Swiss-Gambian husband and wife team Foday and Martina Alig Ceesay launched project Baluo in remembrance of Mohammadou Ceesay. Mohammadou died in 2008, at the age of only 21, while trying to reach Europe. His ship, with over 200 people on board, sank on the way from Mauritania to Spain killing more than 100 people, including 25 people from the region of Damphakunda, Foday’s original home.
Mamadou Ceesay († 2008)
The Baluo Project would like to provide an alternative to Migration by creating apprenticeships and jobs, and therefore building up local skills and know-how. Young people in The Gambia should be able to make a living in their own country, and make a positive contribution to the development of their land and its people.
To reach this goal, Baluo sets up small businesses, accompanies them in the start-up phase and, where possible, supports them towards independence. The aim is then, to use these self-reliant businesses to provide training opportunities for workers in the future.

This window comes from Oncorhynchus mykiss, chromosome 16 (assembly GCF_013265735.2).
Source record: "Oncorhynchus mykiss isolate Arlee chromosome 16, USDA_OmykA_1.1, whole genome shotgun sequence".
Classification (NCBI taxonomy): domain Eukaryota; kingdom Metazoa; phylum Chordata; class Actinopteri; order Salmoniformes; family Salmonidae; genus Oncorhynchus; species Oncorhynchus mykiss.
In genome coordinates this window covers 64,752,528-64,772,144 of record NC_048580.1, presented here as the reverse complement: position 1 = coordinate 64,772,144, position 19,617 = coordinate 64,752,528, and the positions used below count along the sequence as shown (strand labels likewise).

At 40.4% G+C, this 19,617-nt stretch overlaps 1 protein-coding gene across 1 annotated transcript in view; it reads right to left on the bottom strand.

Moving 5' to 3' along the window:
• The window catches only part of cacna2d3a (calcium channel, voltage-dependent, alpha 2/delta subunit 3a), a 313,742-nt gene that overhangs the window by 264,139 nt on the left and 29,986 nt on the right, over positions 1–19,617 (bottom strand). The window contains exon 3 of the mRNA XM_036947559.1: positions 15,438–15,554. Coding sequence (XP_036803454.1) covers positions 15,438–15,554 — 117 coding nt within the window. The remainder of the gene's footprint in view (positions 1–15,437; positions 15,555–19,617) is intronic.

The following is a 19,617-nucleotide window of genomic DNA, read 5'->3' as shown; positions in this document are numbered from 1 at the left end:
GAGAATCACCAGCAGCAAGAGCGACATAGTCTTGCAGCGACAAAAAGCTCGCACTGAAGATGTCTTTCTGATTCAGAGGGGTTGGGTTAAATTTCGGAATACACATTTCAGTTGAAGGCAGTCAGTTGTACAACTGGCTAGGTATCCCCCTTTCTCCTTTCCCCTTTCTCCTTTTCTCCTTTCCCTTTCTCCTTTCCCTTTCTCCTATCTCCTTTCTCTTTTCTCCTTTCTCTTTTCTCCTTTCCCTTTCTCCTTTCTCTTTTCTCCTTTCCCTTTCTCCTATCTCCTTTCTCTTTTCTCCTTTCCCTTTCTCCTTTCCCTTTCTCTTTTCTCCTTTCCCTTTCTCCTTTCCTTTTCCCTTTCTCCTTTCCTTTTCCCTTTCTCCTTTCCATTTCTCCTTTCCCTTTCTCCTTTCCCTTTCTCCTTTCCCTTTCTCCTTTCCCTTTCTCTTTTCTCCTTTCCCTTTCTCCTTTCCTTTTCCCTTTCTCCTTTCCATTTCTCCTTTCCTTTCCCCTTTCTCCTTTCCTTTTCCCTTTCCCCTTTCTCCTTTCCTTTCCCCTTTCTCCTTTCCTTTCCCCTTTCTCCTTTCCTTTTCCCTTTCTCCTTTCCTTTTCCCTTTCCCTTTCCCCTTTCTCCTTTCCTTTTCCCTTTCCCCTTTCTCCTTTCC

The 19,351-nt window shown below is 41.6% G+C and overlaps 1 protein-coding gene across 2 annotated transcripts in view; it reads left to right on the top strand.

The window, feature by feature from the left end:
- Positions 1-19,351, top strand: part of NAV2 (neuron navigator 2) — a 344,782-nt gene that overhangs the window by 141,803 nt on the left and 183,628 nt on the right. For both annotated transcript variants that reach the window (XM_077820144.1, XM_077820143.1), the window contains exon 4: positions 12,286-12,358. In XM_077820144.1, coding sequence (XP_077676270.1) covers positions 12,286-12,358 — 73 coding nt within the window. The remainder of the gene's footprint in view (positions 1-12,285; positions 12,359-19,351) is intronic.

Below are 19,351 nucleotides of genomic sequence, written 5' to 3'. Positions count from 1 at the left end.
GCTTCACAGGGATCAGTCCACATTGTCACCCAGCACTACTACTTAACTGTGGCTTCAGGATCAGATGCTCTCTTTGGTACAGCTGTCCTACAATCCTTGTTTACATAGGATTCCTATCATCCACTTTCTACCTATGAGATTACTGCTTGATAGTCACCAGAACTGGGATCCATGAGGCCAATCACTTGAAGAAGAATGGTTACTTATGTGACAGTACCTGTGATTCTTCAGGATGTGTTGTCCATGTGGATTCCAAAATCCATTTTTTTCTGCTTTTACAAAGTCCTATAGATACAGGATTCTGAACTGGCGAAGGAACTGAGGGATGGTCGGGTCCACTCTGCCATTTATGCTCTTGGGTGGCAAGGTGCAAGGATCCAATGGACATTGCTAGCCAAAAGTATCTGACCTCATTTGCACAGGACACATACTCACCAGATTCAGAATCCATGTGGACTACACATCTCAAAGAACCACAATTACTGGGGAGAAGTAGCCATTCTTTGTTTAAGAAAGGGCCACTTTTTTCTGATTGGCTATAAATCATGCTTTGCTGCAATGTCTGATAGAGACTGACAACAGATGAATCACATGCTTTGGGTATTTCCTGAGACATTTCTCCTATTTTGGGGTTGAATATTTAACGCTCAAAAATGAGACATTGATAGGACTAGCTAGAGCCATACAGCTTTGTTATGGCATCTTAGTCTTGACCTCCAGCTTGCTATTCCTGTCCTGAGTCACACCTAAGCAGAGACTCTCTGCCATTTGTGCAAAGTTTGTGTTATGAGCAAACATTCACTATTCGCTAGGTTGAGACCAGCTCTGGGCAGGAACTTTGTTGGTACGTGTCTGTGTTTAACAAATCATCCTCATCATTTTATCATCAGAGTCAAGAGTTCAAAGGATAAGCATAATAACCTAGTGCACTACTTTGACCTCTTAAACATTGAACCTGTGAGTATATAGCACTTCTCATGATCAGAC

The apprentices are trained by skilled Gambian workers, that have, in turn, been trained by their older family members. Further training of these skilled workers is made possible through our exchange program with specialists from Switzerland. Trainees, having finished their apprenticeships, should then be able to pass on their skills to the younger generation. In this way, they can provide sustainable growth of knowledge and skills in the local area.
We want Baluo to insist on maintaining high standards, as this will serve to make our businesses stand out on the Gambian market. We are committed to building a strong infrastructure, and negotiating fair terms of employment together with the employees, so we can find and keep good workers. Wherever possible, we also work with local businesses and use local materials.
We want Baluo to function as a role model to other businesses, and show what is possible to do with simple means.